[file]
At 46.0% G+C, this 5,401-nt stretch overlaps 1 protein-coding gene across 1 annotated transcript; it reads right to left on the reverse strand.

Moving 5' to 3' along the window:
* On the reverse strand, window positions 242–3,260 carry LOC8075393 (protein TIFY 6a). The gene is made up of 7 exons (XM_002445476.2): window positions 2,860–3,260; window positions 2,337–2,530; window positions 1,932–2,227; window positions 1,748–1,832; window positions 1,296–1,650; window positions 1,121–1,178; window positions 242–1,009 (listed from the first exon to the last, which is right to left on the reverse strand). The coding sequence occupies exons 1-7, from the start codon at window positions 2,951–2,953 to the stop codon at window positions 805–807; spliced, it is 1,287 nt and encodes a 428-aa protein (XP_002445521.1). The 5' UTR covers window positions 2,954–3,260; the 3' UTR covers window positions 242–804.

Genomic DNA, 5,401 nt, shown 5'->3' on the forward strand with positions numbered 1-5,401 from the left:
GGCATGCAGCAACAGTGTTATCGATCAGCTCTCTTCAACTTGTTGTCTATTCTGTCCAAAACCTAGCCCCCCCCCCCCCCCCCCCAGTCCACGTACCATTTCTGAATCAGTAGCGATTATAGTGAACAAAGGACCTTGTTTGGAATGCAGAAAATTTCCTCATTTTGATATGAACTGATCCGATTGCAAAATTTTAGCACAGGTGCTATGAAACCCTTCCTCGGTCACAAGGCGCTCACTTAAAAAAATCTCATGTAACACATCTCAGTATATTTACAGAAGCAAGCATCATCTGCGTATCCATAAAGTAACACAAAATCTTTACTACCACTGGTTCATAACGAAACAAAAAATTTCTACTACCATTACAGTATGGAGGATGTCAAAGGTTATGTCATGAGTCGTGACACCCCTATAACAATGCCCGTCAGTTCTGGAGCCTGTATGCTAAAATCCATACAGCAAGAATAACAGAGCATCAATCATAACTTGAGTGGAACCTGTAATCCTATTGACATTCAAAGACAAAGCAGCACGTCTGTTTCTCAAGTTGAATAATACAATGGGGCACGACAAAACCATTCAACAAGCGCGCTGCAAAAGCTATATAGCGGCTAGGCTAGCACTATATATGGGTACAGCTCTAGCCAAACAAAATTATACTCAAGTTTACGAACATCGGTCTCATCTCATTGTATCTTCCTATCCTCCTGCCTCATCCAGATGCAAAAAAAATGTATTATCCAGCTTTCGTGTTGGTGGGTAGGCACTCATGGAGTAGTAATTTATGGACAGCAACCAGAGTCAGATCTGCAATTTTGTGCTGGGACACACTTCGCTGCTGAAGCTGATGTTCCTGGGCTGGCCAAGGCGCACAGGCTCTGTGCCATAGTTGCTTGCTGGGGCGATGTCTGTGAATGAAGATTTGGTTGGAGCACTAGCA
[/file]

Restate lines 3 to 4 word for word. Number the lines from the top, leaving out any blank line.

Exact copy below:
* On the reverse strand, window positions 242–3,260 carry LOC8075393 (protein TIFY 6a). The gene is made up of 7 exons (XM_002445476.2): window positions 2,860–3,260; window positions 2,337–2,530; window positions 1,932–2,227; window positions 1,748–1,832; window positions 1,296–1,650; window positions 1,121–1,178; window positions 242–1,009 (listed from the first exon to the last, which is right to left on the reverse strand). The coding sequence occupies exons 1-7, from the start codon at window positions 2,951–2,953 to the stop codon at window positions 805–807; spliced, it is 1,287 nt and encodes a 428-aa protein (XP_002445521.1). The 5' UTR covers window positions 2,954–3,260; the 3' UTR covers window positions 242–804.

Genomic DNA, 5,401 nt, shown 5'->3' on the forward strand with positions numbered 1-5,401 from the left: